I’m still reading Greg Lukianoff’s book “Unlearning Liberty: Campus Censorship and the End of American Debate” . Truly hair-raising. (Lukianoff isan attorney and the president of the Foundation for Individual Rights in Education, aka FIRE.)
I’ve just finished the section called “Student Government Gone Wild”, about the shocking – but not surprising – tyrannical nature of many student governments at colleges across the USA. I say that it’s not surprising because, after having read the previous 10 chapters of this book, I can’t imagine that a significant portion of the student body would not have learned how to be tyrants against non-PC points of view.
Here are a couple of excerpts from this chapter:
EXCERPT: “Something that should probably keep you up at night is the fact that student governments, which are often seen as training grounds for future politicians and lawmakers, harbor attitudes towards basic free speech and due process rights that are more akin to petty dictatorships than to the American Founding Fathers…”
EXCERPT: “At the University of Massachusetts Amherst in 2009, students organized to get rid of copies of a conservative newspaper that mocked student government officials. A UMass police officer stood by as angry students tore copies of the newspaper out of the hands of another student. Rather than distance itself from this effort at censorship, the student government later passed a resolution in support of shutting down the newspaper if it did not apologize for mocking them. The university eventually rejected the resolution to punish the paper, but only after FIRE stepped in.”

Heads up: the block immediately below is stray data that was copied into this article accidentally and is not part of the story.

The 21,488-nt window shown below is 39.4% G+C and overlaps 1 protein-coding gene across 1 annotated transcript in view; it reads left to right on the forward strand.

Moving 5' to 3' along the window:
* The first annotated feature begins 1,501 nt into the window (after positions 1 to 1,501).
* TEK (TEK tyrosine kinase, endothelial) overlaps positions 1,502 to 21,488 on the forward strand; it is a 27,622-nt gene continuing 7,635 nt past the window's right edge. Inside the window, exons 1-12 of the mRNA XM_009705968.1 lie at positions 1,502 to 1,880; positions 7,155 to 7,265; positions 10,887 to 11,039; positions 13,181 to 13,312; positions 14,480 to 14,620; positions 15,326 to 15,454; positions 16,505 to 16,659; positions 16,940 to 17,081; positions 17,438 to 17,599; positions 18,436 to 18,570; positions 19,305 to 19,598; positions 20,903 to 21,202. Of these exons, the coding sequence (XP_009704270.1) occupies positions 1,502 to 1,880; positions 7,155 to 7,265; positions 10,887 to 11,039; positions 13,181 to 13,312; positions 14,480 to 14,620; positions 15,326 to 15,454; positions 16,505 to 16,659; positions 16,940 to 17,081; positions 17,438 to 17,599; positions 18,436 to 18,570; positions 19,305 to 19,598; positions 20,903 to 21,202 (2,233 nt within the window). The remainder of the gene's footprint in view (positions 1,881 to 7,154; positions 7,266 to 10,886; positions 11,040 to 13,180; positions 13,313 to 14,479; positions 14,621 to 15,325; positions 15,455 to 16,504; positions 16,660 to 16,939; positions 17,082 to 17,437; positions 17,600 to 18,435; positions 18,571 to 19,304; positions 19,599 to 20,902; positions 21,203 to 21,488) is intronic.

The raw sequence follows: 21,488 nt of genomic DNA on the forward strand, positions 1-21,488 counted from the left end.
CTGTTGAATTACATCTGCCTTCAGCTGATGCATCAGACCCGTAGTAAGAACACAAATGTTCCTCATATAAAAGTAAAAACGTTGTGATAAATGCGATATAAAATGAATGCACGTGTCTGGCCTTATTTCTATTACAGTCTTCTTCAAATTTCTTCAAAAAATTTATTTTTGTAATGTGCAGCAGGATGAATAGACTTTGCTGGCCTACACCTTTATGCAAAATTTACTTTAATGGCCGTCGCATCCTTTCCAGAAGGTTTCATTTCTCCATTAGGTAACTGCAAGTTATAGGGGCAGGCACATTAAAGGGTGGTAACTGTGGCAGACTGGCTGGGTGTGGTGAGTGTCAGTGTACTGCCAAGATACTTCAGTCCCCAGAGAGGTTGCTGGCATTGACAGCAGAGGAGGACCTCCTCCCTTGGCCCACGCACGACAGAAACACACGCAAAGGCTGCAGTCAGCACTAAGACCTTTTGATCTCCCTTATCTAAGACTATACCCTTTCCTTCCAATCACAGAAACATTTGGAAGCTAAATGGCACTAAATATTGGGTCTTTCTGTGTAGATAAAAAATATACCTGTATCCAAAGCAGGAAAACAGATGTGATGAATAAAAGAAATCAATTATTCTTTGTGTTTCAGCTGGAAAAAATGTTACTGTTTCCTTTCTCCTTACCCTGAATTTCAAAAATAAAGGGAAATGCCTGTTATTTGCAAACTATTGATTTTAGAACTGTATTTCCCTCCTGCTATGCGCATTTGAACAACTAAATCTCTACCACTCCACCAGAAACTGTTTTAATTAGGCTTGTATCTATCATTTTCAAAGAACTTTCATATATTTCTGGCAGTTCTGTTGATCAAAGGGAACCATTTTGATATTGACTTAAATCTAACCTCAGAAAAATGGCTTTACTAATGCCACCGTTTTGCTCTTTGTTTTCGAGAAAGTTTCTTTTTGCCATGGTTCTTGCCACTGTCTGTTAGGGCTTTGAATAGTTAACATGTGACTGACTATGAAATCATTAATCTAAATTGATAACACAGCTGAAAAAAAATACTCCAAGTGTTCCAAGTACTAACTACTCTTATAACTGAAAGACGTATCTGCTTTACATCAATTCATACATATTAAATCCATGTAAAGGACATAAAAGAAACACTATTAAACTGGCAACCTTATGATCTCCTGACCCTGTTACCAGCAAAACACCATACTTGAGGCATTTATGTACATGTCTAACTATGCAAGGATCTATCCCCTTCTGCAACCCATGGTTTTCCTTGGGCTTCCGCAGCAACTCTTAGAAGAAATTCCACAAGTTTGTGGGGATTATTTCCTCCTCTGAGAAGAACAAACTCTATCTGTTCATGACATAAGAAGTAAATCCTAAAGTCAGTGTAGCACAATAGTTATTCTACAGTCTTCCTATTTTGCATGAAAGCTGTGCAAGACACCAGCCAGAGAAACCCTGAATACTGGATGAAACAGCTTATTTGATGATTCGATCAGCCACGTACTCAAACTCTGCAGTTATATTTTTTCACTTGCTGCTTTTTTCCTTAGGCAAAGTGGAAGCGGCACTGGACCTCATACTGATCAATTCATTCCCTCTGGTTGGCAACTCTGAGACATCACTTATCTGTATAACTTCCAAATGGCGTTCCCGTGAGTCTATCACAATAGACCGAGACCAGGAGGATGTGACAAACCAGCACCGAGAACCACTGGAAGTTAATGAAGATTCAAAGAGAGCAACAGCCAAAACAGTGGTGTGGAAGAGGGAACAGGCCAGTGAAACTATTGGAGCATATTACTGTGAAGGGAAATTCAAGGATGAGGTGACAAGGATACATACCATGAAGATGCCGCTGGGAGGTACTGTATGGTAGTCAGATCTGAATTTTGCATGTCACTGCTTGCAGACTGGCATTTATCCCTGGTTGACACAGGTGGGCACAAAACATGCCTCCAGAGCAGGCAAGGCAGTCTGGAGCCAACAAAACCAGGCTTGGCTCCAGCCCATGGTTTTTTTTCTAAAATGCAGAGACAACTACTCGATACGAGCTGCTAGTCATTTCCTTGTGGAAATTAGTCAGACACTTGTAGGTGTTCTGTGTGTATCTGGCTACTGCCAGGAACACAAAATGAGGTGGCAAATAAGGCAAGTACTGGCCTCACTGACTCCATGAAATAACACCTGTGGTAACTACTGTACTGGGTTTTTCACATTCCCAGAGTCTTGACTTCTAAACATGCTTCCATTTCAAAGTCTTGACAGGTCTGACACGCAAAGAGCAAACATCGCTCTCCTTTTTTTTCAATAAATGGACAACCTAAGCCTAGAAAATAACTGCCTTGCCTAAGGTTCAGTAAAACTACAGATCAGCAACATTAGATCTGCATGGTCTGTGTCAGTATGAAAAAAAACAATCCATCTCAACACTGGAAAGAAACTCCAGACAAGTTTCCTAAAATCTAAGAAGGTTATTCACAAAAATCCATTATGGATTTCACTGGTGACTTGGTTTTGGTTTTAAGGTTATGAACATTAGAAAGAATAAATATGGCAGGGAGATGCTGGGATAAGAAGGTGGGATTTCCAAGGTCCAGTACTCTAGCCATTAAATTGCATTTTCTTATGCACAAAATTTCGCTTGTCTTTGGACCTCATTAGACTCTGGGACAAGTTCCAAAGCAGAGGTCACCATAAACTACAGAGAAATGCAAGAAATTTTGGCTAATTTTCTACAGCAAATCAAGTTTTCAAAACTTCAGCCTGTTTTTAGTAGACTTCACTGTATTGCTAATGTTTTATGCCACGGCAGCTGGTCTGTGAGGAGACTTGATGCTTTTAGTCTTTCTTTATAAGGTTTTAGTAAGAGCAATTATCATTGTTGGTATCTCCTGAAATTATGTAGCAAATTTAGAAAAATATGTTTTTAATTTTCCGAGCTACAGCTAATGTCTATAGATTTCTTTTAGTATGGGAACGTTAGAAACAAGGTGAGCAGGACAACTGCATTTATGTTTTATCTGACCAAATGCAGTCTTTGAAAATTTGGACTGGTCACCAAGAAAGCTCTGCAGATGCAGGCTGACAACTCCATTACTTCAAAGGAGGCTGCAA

COMMENT: Since student government and student journalism are both rehearsals for real-world government and real-world journalism, the student government should be held to the strictest standards of respect for freedom of speech and press.
We do not and should not legally punish regular newspapers for editorials mocking government officials. University administrations should have the sense not to allow student governments to infringe on the right of the student press to mock the student government *or* to mock the university administration, for that matter.
That it took an organization like FIRE to get the university to do the right thing should be troubling to everyone who understands the importance of freedom of the press. This is not an isolated incident – the book is rich with examples of tyrannical breaches of freedom of speech and failures to uphold the individual rights of students in other areas as well. FIRE is overwhelmed with cases that need defending.
I believe that college campuses are among the most important – if not the most important – places to take a stand for individual rights. This is where young people should be learning about the principles and procedures that keep corruption and dictatorship at bay. That’s why I’m bugging people to read Lukianoff’s book and – if they agree that it’s an important book – to blog it and Facebook it and tell their face-to-face friends about it.
I’ve been talking to people about the topic of the book, and it looks to me that a lot of people have no idea what’s been going on at colleges in regard to this most important aspect of our liberty.